Whitney Ray Petersen, the 2 1/2-week-old Murray child who's been battling a fatal heart disease diagnosed before birth, got a new lease on life Saturday at the Loma Linda University Medical Center.
A suitable donor heart finally became available."We are so grateful that someone saw through their pain and donated a heart from their baby and saved our baby," the child's father, Daymon Petersen, told the Deseret News in a telephone interview. "A lot of pressure has been taken off. This is the first day we feel there is a chance that he may live."
Petersen, a 31-year-old maintenance worker for the Utah National Guard, said his son was doing "fantastic" two hours after surgery.
"He went through it with flying colors," the tired, but relieved father said. "Unlike other babies, who often go downhill before a transplant, he was was in great shape. In fact, they had even cut down on his medication. Then we got the call last night."
Members of the Loma Linda University Infant Heart Transplant Group completed the 41/2 hour surgery Saturday at 1 p.m.
Hospital spokeswoman Anita Rockwell said Whitney Ray was listed in critical condition Saturday night at the medical center - his home-away-from-home since early September.
That's when the unborn fetus was diagnosed by a Utah physician as suffering from hypoplastic left ventricle, which occurs in 8,000 to 10,000 live births annually. The lethal malformation, involving the cardiovascular system, prohibits the main ventricle, or pumping chamber of the heart, from developing properly.
Dr. Greggory De Vore, director of the Intermountain Fetal Diagnostic and Treatment Center at LDS Hospital, said the hypoplastic left ventricle doesn't create a problem for the unborn fetus. But once birth occurs, the survival rate is zero.
"Most babies die within three to four weeks of life," said De Vore, who diagnosed the Petersen's 32-week-old fetus as suffering from the rare and lethal deformity.
Because of the type of malformation, Cynthia Petersen, a 29-year-old licensed practical nurse and mother of Courtney, 51/2, and Zachery, 21/2, flew to Loma Linda. Her unborn child was put on the medical center's heart transplant list Sept. 21.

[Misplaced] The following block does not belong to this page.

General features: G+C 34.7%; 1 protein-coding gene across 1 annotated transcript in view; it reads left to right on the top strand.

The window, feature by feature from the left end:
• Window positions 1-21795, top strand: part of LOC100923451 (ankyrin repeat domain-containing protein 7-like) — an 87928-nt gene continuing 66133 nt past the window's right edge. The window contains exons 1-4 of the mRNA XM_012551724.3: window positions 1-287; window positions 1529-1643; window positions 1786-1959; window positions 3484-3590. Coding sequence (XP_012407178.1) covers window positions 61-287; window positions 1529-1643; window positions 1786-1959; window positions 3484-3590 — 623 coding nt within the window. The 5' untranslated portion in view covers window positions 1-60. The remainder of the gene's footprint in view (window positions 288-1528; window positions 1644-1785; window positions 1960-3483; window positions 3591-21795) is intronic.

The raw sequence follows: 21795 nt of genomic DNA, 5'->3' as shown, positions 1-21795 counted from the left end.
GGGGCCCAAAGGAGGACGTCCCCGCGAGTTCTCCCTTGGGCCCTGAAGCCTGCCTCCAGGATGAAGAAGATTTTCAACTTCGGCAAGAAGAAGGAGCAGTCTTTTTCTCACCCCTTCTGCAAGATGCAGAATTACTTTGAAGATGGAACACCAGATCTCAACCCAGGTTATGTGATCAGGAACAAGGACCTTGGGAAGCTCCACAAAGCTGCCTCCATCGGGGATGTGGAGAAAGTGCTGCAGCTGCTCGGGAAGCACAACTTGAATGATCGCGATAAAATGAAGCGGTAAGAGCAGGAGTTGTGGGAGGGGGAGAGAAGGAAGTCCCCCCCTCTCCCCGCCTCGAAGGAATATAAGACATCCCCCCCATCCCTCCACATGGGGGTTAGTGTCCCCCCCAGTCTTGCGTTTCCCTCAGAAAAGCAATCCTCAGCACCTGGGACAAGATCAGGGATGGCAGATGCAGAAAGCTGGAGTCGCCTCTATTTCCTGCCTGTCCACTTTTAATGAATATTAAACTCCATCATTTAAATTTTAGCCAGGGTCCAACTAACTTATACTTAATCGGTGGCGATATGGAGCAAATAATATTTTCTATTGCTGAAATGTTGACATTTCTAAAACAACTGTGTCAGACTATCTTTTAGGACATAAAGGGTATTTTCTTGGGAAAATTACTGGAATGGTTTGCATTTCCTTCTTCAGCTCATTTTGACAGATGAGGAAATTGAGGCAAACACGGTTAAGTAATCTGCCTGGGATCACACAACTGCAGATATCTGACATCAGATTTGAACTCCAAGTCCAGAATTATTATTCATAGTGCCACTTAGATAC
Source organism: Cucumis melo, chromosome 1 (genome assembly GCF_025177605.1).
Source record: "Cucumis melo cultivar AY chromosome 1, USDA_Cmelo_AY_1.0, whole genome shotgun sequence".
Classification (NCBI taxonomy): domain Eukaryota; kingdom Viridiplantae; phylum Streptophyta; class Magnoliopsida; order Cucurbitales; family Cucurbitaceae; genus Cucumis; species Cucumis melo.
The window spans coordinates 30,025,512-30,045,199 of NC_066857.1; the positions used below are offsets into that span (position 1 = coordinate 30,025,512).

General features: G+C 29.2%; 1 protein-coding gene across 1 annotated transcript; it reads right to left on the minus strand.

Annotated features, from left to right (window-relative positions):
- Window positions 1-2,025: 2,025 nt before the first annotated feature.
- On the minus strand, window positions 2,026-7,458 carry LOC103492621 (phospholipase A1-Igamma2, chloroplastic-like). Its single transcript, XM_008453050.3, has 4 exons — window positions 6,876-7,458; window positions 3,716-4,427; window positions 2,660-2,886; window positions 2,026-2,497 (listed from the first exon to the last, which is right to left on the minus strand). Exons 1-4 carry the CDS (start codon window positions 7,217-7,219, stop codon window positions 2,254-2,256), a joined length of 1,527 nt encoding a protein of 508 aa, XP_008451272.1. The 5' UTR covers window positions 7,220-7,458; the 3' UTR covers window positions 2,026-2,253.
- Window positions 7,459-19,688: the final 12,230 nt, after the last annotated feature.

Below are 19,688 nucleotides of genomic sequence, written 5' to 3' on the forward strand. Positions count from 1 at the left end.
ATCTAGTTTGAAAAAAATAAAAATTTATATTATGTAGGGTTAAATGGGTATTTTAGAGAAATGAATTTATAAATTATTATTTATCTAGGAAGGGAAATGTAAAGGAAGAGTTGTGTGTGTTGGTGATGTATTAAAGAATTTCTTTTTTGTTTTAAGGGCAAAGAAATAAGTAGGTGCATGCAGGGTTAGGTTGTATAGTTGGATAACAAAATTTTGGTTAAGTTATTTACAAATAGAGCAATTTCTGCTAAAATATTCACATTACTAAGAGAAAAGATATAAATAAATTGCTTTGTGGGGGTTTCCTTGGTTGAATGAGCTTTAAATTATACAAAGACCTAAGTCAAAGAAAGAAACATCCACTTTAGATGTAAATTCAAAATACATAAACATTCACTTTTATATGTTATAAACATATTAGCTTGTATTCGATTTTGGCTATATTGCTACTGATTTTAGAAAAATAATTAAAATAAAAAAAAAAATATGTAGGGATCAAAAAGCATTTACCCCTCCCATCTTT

Had a donor heart become available, physicians would have delivered the baby early by Caesarean section and performed the transplant.
But Whitney Ray, born Oct. 26, waited 71/2 weeks before a suitable donor heart was found. Nevertheless, hospital officials say his chances for survival are now good.
According to Rockwell, the Utahn is the 23rd infant under six months of age to undergo human heart transplant surgery at Loma Linda. Including Whitney Ray, 19 have survived.
Seven infants under six months of age remain on the heart-transplant list at Loma Linda - the U.S. institution to do the first and most infant heart transplants.
In October 1984, Loma Linda received national attention for being the first hospital to transplant a baboon heart into an infant named "Baby Fae." The newborn died 20 days later. Following that historic cross-species transplantation, the team began doing human-to-human transplants. The first took place on Nov. 20, 1985.
Rockwell said Whitney Ray will likely be hospitalized for several weeks "depending on his progress."
Whitney Ray's surgery alone will cost an estimated $150,000 to $200,000. A trust fund for the child has been established at Tracy Collins Bank, 4900 S. Highland Dr., Salt Lake City, UT 84117. A second trust fund has been established at LDS Hospital's Deseret Foundation.